Contributors:Young Kwon Kim, Kwan Hyoung Kang, Jiwoo Hong, Sang Joon Lee, Joonwon Kim
Variations of resonance frequency according to drop viscosity. Dash denotes absence of resonance frequency.
... Temporal evolution of the base radius (colored symbol) of oscillating drops with different viscosities for different frequencies of (a) 32Hz and (b) 98Hz at η=0.25; (c) 28 and (d) 94Hz at η=0.39. The dashed lines denote subharmonic oscillation.
... Maximum amplitudes of oscillating drops with different viscosities along with AC frequency at different η; (a) and (b): η=0.25, (c) and (d) η=0.39.
... Oscillation patterns of 5μL drops with different viscosities at η=0.25 for different frequencies of (a) 32Hz and (b) 98Hz. The patterns are obtained by superposing more than 20 images. The solid lines in the right column depict instantaneous drop deformation for theoretical P2 and P4 mode shape oscillation; short dashed lines represent initial quiescent shapes; arrows denote nodal points.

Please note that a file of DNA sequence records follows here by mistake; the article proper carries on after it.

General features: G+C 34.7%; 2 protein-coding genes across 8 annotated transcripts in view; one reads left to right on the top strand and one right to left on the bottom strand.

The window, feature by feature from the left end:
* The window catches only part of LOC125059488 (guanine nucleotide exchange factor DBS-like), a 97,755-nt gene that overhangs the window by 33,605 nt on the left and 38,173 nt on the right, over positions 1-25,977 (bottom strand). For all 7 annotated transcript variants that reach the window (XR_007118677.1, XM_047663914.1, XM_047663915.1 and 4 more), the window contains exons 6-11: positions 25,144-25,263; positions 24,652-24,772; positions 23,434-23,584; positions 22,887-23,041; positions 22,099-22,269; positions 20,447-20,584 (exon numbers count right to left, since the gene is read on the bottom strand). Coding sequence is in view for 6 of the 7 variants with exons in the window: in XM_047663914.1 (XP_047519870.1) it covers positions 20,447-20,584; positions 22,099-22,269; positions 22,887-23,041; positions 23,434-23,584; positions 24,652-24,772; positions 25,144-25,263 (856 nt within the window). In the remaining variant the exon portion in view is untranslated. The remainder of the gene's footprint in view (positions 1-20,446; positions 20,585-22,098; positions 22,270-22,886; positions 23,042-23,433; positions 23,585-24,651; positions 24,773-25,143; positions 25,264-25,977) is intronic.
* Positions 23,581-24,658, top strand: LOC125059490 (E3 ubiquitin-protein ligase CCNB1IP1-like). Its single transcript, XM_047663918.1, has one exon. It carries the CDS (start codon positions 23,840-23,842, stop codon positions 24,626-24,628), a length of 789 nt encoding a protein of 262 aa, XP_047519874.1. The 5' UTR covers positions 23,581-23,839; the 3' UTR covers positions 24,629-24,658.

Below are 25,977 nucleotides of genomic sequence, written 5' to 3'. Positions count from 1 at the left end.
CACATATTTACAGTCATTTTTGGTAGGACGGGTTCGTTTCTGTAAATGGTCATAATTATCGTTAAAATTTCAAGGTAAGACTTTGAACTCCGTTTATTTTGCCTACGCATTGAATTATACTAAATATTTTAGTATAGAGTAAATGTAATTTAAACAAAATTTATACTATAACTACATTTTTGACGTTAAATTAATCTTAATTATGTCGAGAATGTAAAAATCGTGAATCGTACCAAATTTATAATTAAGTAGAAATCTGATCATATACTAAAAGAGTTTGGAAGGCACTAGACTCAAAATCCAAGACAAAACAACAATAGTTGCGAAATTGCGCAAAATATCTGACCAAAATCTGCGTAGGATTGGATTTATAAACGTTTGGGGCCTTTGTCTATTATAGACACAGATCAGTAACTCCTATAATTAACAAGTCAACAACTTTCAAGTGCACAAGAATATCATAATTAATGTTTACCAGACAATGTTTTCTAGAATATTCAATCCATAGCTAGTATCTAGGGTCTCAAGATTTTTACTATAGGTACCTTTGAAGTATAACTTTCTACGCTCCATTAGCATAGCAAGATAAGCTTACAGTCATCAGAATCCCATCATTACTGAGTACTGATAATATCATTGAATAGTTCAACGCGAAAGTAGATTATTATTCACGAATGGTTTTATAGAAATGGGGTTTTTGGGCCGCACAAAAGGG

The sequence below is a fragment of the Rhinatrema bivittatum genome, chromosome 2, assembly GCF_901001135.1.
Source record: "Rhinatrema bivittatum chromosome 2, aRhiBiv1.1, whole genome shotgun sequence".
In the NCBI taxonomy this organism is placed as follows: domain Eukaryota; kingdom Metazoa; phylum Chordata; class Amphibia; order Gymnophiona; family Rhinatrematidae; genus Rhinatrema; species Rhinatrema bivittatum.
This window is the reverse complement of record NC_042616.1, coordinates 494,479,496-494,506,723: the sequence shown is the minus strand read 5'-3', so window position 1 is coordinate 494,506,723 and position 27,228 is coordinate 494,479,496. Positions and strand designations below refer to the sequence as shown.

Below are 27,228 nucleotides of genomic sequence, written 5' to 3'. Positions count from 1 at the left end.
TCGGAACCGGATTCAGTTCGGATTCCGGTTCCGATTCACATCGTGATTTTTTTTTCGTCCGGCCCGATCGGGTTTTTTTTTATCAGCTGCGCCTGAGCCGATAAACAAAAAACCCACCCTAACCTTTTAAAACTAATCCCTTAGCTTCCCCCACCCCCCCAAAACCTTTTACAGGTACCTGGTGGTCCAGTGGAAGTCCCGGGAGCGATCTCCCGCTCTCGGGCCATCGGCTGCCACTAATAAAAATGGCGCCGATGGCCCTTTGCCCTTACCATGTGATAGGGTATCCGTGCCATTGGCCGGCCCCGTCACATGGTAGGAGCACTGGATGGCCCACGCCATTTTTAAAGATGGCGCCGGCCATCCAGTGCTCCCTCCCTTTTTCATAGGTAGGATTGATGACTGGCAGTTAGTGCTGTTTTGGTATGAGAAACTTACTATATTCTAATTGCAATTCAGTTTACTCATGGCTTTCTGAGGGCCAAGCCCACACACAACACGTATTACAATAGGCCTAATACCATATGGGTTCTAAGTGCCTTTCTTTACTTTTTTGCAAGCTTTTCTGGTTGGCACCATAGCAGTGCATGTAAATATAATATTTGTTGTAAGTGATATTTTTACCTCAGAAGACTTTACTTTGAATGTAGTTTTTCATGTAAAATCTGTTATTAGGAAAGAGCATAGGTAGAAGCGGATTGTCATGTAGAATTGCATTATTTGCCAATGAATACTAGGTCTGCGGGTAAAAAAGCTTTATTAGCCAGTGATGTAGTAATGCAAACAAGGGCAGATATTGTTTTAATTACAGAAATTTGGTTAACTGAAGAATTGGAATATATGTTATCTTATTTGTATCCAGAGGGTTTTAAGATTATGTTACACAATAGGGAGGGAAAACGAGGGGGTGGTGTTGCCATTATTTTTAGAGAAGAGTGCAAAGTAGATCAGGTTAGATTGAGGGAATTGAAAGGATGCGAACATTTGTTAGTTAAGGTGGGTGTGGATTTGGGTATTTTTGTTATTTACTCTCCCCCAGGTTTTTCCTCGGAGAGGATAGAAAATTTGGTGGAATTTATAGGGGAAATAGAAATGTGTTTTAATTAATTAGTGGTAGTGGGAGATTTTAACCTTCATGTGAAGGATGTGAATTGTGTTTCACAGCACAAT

... Resonance frequency... Frequency response at harmonic and subharmonic frequencies.
... Drop oscillation
Contributors:Yawei Zeng, Qinge Zhang, Li Wang, Yunai Su, Wenji Dai et al
Brain regions showing significant group and frequency (slow-4 and slow-5) interaction effects on ALFF.
... The group and frequency (slow-4 and slow-5) interaction effects on ALFF. The regions showing significant group and frequency interaction effects on ALFF (hot colors): the left ventromedial prefrontal cortex (a), the left inferior frontal gyrus/precentral gyrus (b), and the bilateral posterior cingulate cortex/precuneus (c). The bar maps show the mean ALFF values for these regions.
... Low-frequencyoscillation... Frequency dependence... Main effects of group and frequency on ALFF. (a) The group main effects on ALFF. Hot colors represent increased ALFF in the MDD group compared with HC, while the blue colors represent the opposite. (b) Frequency main effects on ALFF. Hot colors represent increased ALFF in the slow-5 as compared to slow-4 band, while the blue colors represent the opposite. (For interpretation of the references to color in this figure legend, the reader is referred to the web version of this article.)
Contributors:Gregory A. Light, David L. Braff, Neal R. Swerdlow, Anthony J. Rissling, Kenji Kirihara
Amplitude and Intertrial Phase Coherence of Theta and Gamma Oscillations
... theta oscillations... The amplitude of stimulus-driven gamma oscillations is modulated by the phase of ongoing theta oscillations. This cross-frequency coupling indicates a hierarchical organization of cortical oscillatory dynamics in both healthy control subjects (black line) and schizophrenia patients (red line). The x axis indicates theta phase. The y axis indicates gamma amplitude.